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(2) 20.2 hours per week.
(3) 15.9 hours per week.
(4) 9.6 hours per week.

Pick an answer for each of the two productivity scenarios”high
growth and lower growth. If the world turns out as in (2), your grand-
children will be roughly twice as rich as you for each hour that they work.
That means twice as many cars, TVs, fridges, and vacations per hour of
Before we get to the correct answers, let™s take a step back and under-
stand that even a productivity growth rate of 1% is remarkable and rare.
What is the productivity growth rate for our closest living ancestor, the
chimpanzee? This may seem like a strange question, but the answer is
easy to calculate. Take a modern-day chimpanzee, and calculate the num-
ber of hours of work to obtain a fixed amount of food.
82 The Old Art of Macroeconomics

To calculate change in productivity, compare the modern chimpanzee™s
workload with the comparable figure for a chimpanzee from a thousand
or a million years ago. Of course, we do not have any historical data on
chimpanzees, but the answer is clear. The productivity growth rate for
chimpanzees (and all other animals) is zero. Animals, even those with
culture, show no progress across generations.
The economic opportunities of the grandchildren of modern chim-
panzees will be no higher than today™s chimpanzees (and probably far
worse because of environmental destruction). Perhaps it is obvious that
animals have zero productivity growth. Less obvious is the fact that the
human rate of productivity growth throughout much of history has also
been almost exactly zero! Through most eras, humans have done no bet-
ter than chimpanzees or even bacteria for that matter. Keynes makes this
point in his grandchildren essay noting, “the absence of modern techni-
cal inventions between the prehistoric age and comparatively modern
times is truly remarkable.”
The archeological record reveals that Keynes™s observation applies to
most periods. For most of human existence, the rate of technological
change was essentially zero. Our modern ability to create more material
goods per unit of effort is nothing short of amazing.
Let™s return to our grandchildren. The answers are 20.2 hours per
week for the lower-growth case and just 9.6 hours per week for the high-
growth case. If the next 40 years look like the period 1970 to 1999, our
grandchildren will have to work half as hard as we for the same material
outcome. Alternatively, if productivity grows at the rate of the last few
years, our grandchildren will only have to work one-quarter as hard as we
do. If the high productivity path happens, our grandchildren could work
Keynes™s 15 hour weeks and be considerably richer than we. Note that
productivity growth doesn™t just mean more TVs, it also allows for better
medical care and education.
In terms of economic wealth, small improvements in productivity
translate into big improvements to our lives and those of our children and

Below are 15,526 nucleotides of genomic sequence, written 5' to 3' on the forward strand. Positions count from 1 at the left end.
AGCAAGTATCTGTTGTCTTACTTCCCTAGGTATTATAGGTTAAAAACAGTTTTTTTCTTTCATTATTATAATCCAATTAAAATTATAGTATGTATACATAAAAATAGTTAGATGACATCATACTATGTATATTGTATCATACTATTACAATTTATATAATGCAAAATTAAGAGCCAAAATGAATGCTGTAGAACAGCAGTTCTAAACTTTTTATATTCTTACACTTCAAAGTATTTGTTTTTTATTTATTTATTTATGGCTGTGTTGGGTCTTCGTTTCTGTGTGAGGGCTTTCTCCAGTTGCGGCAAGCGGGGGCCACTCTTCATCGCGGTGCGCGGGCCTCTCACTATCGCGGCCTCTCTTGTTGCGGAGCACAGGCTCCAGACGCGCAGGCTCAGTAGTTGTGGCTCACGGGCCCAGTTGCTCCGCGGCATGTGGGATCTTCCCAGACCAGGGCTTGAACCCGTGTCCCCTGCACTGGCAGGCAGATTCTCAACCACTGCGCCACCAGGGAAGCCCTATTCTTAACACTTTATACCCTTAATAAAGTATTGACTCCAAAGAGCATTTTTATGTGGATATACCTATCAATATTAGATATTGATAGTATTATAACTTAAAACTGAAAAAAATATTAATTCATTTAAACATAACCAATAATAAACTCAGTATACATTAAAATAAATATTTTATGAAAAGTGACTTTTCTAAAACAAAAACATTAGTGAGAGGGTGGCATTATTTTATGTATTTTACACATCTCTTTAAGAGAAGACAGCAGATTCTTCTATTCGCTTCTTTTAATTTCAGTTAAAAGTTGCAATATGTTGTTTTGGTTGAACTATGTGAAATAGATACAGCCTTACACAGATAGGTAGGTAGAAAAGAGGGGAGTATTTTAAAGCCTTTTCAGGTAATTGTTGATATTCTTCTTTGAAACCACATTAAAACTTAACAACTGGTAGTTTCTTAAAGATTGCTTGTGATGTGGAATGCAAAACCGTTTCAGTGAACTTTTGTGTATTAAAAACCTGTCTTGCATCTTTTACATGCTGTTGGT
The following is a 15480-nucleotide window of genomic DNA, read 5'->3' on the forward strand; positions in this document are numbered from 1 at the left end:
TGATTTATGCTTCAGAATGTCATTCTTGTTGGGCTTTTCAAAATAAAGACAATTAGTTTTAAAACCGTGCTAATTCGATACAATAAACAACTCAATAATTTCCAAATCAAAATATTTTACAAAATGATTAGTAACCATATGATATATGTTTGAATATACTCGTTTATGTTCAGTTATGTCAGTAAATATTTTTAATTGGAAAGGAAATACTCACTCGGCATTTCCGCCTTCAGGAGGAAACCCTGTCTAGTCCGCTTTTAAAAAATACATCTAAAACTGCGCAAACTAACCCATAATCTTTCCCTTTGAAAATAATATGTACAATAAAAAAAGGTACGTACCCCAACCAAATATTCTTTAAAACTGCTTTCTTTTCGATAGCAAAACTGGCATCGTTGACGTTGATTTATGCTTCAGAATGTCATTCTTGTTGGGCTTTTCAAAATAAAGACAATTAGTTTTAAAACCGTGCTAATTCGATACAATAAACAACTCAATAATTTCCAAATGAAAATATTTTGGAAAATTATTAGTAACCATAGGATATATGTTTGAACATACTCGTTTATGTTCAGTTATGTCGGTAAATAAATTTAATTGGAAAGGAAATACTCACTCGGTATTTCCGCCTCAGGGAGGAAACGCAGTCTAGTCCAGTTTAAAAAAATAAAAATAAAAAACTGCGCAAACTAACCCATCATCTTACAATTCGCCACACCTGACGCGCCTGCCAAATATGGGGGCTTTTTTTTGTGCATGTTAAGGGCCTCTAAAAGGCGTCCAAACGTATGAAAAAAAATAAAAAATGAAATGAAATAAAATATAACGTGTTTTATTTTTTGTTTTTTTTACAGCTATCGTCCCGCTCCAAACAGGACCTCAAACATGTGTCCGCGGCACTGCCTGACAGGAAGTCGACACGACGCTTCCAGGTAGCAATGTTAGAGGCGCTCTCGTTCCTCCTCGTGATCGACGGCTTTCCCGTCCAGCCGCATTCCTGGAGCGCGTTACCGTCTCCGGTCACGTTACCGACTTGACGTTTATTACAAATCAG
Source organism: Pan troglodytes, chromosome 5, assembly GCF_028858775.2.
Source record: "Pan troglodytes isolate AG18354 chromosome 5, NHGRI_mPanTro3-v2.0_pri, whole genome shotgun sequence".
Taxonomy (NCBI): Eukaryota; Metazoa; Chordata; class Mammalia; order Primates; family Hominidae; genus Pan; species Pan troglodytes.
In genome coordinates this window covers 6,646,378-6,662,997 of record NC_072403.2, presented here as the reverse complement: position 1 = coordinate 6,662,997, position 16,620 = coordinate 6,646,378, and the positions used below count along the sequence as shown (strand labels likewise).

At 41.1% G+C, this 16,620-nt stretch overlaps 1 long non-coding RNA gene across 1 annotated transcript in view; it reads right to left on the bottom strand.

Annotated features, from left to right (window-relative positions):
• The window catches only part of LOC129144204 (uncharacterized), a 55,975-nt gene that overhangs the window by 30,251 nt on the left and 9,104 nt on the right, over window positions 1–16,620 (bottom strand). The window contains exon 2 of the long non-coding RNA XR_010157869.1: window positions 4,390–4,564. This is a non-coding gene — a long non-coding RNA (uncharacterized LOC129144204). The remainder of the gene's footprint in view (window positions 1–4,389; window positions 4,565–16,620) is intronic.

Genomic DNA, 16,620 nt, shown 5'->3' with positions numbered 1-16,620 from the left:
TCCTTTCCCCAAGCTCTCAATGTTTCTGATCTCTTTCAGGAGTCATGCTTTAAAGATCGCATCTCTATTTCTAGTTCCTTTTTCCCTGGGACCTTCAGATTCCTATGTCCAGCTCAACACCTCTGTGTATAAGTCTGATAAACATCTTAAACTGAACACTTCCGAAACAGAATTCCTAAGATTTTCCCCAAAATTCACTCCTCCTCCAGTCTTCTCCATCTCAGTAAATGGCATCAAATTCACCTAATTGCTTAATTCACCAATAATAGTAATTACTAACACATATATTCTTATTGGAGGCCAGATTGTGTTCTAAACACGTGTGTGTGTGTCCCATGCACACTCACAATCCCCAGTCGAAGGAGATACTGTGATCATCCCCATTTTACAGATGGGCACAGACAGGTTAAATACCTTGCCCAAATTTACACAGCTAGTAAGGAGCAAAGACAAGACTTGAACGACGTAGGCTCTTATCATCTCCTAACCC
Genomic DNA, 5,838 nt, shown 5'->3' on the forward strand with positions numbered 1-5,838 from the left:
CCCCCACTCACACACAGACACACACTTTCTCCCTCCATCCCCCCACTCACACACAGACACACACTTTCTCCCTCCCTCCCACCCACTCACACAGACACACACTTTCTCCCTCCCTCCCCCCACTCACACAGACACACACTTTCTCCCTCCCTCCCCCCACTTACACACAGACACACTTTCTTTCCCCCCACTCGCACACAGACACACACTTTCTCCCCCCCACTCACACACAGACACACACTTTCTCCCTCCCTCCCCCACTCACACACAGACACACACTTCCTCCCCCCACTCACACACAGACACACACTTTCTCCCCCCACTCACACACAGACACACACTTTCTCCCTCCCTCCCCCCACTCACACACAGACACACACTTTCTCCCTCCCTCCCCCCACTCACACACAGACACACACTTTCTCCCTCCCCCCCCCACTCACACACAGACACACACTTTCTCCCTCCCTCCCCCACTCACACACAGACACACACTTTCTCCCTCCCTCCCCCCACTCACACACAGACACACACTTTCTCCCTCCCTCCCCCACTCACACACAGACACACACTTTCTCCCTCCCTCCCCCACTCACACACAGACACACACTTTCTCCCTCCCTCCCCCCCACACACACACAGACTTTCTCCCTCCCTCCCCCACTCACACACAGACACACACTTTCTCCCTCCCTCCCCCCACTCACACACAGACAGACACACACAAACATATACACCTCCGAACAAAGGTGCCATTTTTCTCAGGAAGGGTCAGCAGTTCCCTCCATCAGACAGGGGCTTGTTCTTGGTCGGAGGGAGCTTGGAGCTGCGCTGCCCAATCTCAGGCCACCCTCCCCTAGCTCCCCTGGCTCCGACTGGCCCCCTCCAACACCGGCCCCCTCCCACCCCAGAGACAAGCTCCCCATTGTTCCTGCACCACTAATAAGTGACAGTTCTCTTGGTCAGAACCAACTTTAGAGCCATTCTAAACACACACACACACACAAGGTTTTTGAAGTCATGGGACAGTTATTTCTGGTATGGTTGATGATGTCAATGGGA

U.S. Economic Snapshot 83

grandchildren. When it comes to economic wealth, productivity is the
only thing. Thus, our economic wealth depends almost entirely on the
rate of productivity growth.
There are, of course, a number of important caveats to this productiv-
ity argument that go beyond the scope of this book. First, average eco-
nomic wealth may mean very little if it comes in a world that is
environmentally damaged. Second, the distribution of wealth may be
more important than its total. Third, and most fundamentally, there is
scant evidence that increases in wealth make people any happier. In fact,
studies from around the world suggest that while most of us believe
money will make us happier, wealth does not cause happiness.10 All of
these are important topics, but not for this book, which is dedicated to the
mission of helping investors make money.

Conclusion: If the last few years of extremely high productivity are a
sign of good times to come, we will be much richer, and our large debts
will not be a problem.

America: The Talented Beggar

We started this chapter by asking what path the United States will take.
Will it be Keynes™s vision of examined leisure created by information
technology, or will we stumble down a painful path similar to that taken
by post-bubble Japan?
Those who believe that these are the worst of times are right to recog-
nize the U.S. financial hangover from the bubble years. The aftereffects
of the 1990s are clearly visible in shaky consumer finances, idle facto-
ries, and large government deficits. However, those who believe these are
the best of times are right to recognize the central importance of
extremely high productivity growth.
Thus, productivity is the key. If there is to be a happy financial ending
84 The Old Art of Macroeconomics

for the United States, it must come through information technology and
productivity growth. For investors, this converts to simple advice. Watch
the productivity figures. If productivity can stay above 3% for the com-
ing years, then like my talented running teammate, the United States
should be able to work through its hangover. If productivity drops sub-
stantially, however, the pain of recovering from the excesses of the 1990s
will be much greater.
chapter five

Rising Prices and Shrinking Dollars

Return of the Inflationary Monster?

During the German hyperinflation of the early 1920s, banknotes had so
little value that people had to carry money around in giant sacks. So